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*U.S. Retailers Are Slow to Adopt Mobile Commerce

NEW YORK — In many ways, mobile commerce now is where e-commerce was in 1995, said Accenture's Jeff Luker, who addressed a session at the National Retail Federation's 90th Annual Convention and Expo.

But m-commerce is becoming better, cheaper and faster than e-commerce, said Luker, who is managing partner for the North America Retail East practice at Accenture, a management and technology consulting firm.

The cost of cell phones has fallen drastically and personal digital assistants are cheaper, he told an audience of retailers, technology suppliers and other attendees at retail's largest trade show.

“The market penetration is much faster than e-commerce,” Luker said. “Let's face it: We're facing a new generation.”

Retailers now have the opportunity to differentiate themselves with leading technologies for m-commerce, which is defined as commerce through wireless devices such as cell phones, pagers and personal digital assistants.

“M-commerce offers retailers an opportunity to excel in two areas: operational excellence and customer connectivity,” Luker said.

The medium allows communication not only between retailer and consumer, but also among retailers, suppliers and employees. It also reduces losses from shoplifting and gets in-store merchandise on display more quickly.

But Luker said it would “take some time for consumers to become more comfortable with wireless technology.”

Chief characteristics of m-commerce are that it is location-based and time-sensitive, and it can be personalized.

An Accenture survey of 2,300 wireless device owners in the United States and the United Kingdom found that most of the surveyed consumers used the devices for e-mail, news, voice mail and the calendar function.

Half the consumers used cell phones, and a quarter used PDAs. But only a quarter were able to receive messages from retailers. Even these messages, Luker said, proved annoying and intrusive to consumers.

But despite the lack of polish, m-commerce adoption is on the rise.

For instance, customers at the Palisades Center in Rockland County, NY, can receive real-time information on their cell phones while shopping at the 220-store mall. This includes information from the mall's Gap and Ann Taylor stores.

In another example, warehouse club Costco uses wireless devices to make inventory adjustments and returns to vendors.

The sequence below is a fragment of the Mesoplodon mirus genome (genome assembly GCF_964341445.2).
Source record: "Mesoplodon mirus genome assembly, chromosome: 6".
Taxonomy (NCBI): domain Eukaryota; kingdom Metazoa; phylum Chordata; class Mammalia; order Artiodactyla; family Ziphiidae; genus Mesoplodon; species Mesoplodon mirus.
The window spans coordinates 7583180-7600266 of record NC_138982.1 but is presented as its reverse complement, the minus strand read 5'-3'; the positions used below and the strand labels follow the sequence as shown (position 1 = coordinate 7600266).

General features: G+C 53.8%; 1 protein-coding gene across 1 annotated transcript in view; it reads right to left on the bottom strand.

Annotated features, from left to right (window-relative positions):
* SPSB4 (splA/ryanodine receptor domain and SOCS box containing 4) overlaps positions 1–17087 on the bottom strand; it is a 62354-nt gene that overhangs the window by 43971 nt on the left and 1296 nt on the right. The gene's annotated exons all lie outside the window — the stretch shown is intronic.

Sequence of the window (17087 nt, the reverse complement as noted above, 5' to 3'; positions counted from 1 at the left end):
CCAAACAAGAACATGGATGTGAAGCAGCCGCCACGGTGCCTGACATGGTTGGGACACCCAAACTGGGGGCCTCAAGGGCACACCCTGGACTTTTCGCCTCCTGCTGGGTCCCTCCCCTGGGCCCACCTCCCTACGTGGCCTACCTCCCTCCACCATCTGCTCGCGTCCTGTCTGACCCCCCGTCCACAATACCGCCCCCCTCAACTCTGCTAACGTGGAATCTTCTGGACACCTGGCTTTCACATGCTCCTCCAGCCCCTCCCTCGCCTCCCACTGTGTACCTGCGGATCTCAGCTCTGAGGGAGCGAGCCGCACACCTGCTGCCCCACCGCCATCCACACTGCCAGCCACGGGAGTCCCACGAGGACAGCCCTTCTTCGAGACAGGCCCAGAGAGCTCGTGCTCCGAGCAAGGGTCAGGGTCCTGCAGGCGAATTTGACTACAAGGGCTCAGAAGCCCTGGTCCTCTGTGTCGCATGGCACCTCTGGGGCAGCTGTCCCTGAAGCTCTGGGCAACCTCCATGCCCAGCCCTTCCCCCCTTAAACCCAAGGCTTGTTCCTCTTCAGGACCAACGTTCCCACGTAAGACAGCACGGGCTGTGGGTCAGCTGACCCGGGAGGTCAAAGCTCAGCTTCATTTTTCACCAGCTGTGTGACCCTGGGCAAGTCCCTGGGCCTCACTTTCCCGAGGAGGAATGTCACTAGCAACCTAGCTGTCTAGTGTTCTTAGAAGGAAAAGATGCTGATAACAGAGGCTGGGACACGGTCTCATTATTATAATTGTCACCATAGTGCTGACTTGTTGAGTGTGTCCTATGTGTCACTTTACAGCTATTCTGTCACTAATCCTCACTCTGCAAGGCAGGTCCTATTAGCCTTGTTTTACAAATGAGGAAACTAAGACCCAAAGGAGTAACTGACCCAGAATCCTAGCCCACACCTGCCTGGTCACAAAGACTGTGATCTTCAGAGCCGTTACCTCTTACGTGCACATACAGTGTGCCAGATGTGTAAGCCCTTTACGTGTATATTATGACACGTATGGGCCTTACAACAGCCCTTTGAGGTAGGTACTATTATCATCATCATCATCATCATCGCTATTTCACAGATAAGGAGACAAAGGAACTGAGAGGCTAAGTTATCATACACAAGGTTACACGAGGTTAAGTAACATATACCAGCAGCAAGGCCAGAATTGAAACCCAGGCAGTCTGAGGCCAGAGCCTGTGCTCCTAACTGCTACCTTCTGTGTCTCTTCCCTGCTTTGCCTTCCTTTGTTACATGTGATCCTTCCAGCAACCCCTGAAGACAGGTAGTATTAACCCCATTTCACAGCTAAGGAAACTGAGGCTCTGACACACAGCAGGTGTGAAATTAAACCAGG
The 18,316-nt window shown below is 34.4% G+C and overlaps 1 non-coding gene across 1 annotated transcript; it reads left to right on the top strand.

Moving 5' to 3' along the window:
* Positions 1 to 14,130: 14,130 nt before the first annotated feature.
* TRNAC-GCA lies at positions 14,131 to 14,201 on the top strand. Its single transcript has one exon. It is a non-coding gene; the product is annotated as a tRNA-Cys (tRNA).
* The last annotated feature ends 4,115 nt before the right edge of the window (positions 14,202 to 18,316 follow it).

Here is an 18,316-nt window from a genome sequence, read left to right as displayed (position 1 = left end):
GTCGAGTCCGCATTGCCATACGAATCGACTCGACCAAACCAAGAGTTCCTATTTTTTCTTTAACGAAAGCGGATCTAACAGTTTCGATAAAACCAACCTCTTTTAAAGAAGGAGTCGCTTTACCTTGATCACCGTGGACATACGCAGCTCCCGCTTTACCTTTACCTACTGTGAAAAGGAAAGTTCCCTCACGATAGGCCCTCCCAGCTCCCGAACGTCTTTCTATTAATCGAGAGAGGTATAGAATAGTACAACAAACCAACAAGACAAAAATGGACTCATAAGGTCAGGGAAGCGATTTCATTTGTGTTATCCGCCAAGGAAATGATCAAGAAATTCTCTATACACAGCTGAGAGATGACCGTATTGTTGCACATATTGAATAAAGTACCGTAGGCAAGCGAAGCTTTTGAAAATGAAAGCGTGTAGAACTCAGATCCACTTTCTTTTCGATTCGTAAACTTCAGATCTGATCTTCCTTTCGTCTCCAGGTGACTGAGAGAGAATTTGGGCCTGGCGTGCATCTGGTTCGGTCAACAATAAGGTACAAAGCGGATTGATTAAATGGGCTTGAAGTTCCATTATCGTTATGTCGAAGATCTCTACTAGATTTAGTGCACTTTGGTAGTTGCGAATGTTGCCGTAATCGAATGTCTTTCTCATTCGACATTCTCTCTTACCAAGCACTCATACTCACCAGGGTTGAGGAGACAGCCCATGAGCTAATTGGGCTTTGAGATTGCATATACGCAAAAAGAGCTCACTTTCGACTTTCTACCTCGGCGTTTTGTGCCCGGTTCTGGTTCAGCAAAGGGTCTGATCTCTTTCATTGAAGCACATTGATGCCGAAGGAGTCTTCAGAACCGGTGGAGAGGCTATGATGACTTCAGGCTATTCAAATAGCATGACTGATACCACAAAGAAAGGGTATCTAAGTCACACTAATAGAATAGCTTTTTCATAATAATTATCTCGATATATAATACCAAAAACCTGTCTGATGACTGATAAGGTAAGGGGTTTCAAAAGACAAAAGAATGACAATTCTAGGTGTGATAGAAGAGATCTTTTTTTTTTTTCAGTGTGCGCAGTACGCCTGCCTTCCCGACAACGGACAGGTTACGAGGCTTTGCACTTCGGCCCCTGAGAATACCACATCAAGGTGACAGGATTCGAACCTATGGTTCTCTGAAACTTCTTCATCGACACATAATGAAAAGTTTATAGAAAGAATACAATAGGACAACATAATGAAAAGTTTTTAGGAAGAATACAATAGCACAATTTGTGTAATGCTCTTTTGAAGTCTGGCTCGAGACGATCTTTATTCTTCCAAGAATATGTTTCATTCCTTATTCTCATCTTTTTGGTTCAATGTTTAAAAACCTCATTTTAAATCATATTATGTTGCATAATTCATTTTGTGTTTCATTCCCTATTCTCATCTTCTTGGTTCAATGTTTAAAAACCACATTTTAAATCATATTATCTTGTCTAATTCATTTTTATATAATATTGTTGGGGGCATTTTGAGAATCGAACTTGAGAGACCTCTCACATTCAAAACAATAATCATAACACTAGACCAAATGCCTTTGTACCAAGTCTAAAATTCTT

Chicago-area consumers can use the Mobil Speedpass at nine McDonald's restaurants to pay for burgers, Luker said.

Overseas, Japan's NTT DoCoMo has found an extremely receptive market for its i-mode cell phones. These colorful instruments allow its mostly teen users to check train schedules, order sushi and chat — charges that are consolidated in one bill. DoCoMo's service has attracted 15 million subscribers in less than two years.

In the Netherlands, grocer Royal Ahold uses Bluetooth technology in pilot stores, allowing consumers to check goods and pay for them through hand-held wireless devices.

In Estonia, consumers can pay for car parking with their cell phones.

The Nordic countries may be quite receptive to m-commerce. Wireless device penetration in the Nordic market is 70 percent to 80 percent.

It will be a while, though, before m-commerce fully picks up in the United States. And it may not be easy for retailers. Take, for instance, specialty electronics retailer Best Buy Co., an Accenture customer.

“Best Buy's experience with m-commerce has been very challenging,” Brad Anderson, president and chief operating officer at Best Buy, told the audience.

However, Anderson said his company is going ahead with m-commerce implementation. He said the three factors driving Best Buy's m-commerce plans are educating consumers, boosting the in-store experience and involving employees.

Best Buy is testing m-commerce in 12 pilot stores. The plan calls for the use of Palm Pilot devices to check store stock, print maps and record daily sales, Anderson said.

Still, there are tremendous challenges in how consumers will respond to the wireless product.

“DoCoMo cell phones are popular [in Japan] because PC penetration isn't high [in that market], unlike the U.S.,” Anderson said. “U.S. PC users say the PC is quicker and better.”

The U.S. consumer is not that enamored by colorful, simple-function cell phones — another reason why they have not taken off here, he said.

“It's very hard to get the advantages into the consumers' minds,” Anderson said.

Before going ahead with m-commerce, retailers must first test the waters, apply what they learn and make sure there is a champion for the new channel, he said.

“Be leading edge, not bleeding edge,” Anderson said.

Accenture's Luker agreed with that assessment.

He added that the retailer must make sure of four factors before engaging in m-commerce: Has the retailer's business become commoditized? Is the competition across the street or on the Internet? Does the company sell products or experiences? And how does it personalize the consumer's experience?

“Think big, start small and be prepared to scale fast,” Luker said.

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